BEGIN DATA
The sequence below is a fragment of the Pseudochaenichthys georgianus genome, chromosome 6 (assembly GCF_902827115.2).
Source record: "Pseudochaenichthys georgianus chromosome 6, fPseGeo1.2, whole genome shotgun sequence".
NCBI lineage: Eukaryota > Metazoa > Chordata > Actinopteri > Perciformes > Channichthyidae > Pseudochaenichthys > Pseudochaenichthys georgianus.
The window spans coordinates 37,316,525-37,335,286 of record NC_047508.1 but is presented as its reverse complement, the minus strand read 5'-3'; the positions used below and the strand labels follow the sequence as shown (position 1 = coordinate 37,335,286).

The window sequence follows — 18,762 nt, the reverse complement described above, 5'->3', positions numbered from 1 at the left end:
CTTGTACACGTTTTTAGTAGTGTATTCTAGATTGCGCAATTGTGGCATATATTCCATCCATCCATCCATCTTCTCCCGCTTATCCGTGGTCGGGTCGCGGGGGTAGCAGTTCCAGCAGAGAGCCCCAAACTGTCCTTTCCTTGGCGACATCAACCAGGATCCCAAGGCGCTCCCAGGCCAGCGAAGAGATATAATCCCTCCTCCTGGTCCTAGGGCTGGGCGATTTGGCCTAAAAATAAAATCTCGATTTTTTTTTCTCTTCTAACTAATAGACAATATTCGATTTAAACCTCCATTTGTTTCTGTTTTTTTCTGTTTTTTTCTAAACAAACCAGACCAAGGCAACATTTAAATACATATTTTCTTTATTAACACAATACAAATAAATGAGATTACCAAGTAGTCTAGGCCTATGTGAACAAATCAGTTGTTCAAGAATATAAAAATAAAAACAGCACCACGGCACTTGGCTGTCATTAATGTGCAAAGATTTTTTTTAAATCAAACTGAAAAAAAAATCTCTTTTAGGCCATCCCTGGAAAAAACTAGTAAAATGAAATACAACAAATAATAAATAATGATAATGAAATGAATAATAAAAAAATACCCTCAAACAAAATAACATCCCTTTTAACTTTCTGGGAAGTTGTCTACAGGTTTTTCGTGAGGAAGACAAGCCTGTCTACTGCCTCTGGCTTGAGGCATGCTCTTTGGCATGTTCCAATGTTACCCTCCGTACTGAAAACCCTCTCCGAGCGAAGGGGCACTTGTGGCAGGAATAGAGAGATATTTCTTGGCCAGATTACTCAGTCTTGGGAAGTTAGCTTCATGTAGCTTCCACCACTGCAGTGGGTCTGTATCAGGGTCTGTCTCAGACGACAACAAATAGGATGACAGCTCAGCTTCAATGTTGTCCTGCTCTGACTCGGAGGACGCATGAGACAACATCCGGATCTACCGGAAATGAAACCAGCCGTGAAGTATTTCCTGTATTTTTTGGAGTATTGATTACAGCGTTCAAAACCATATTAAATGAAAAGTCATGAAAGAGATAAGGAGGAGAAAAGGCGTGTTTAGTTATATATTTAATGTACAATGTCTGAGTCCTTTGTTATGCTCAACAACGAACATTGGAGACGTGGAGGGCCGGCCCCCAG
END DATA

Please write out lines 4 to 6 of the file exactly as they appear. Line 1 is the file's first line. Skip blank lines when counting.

The window spans coordinates 37,316,525-37,335,286 of record NC_047508.1 but is presented as its reverse complement, the minus strand read 5'-3'; the positions used below and the strand labels follow the sequence as shown (position 1 = coordinate 37,335,286).

The window sequence follows — 18,762 nt, the reverse complement described above, 5'->3', positions numbered from 1 at the left end:
CTTGTACACGTTTTTAGTAGTGTATTCTAGATTGCGCAATTGTGGCATATATTCCATCCATCCATCCATCTTCTCCCGCTTATCCGTGGTCGGGTCGCGGGGGTAGCAGTTCCAGCAGAGAGCCCCAAACTGTCCTTTCCTTGGCGACATCAACCAGGATCCCAAGGCGCTCCCAGGCCAGCGAAGAGATATAATCCCTCCTCCTGGTCCTAGGGCTGGGCGATTTGGCCTAAAAATAAAATCTCGATTTTTTTTTCTCTTCTAACTAATAGACAATATTCGATTTAAACCTCCATTTGTTTCTGTTTTTTTCTGTTTTTTTCTAAACAAACCAGACCAAGGCAACATTTAAATACATATTTTCTTTATTAACACAATACAAATAAATGAGATTACCAAGTAGTCTAGGCCTATGTGAACAAATCAGTTGTTCAAGAATATAAAAATAAAAACAGCACCACGGCACTTGGCTGTCATTAATGTGCAAAGATTTTTTTTAAATCAAACTGAAAAAAAAATCTCTTTTAGGCCATCCCTGGAAAAAACTAGTAAAATGAAATACAACAAATAATAAATAATGATAATGAAATGAATAATAAAAAAATACCCTCAAACAAAATAACATCCCTTTTAACTTTCTGGGAAGTTGTCTACAGGTTTTTCGTGAGGAAGACAAGCCTGTCTACTGCCTCTGGCTTGAGGCATGCTCTTTGGCATGTTCCAATGTTACCCTCCGTACTGAAAACCCTCTCCGAGCGAAGGGGCACTTGTGGCAGGAATAGAGAGATATTTCTTGGCCAGATTACTCAGTCTTGGGAAGTTAGCTTCATGTAGCTTCCACCACTGCAGTGGGTCTGTATCAGGGTCTGTCTCAGACGACAACAAATAGGATGACAGCTCAGCTTCAATGTTGTCCTGCTCTGACTCGGAGGACGCATGAGACAACATCCGGATCTACCGGAAATGAAACCAGCCGTGAAGTATTTCCTGTATTTTTTGGAGTATTGATTACAGCGTTCAAAACCATATTAAATGAAAAGTCATGAAAGAGATAAGGAGGAGAAAAGGCGTGTTTAGTTATATATTTAATGTACAATGTCTGAGTCCTTTGTTATGCTCAACAACGAACATTGGAGACGTGGAGGGCCGGCCCCCAG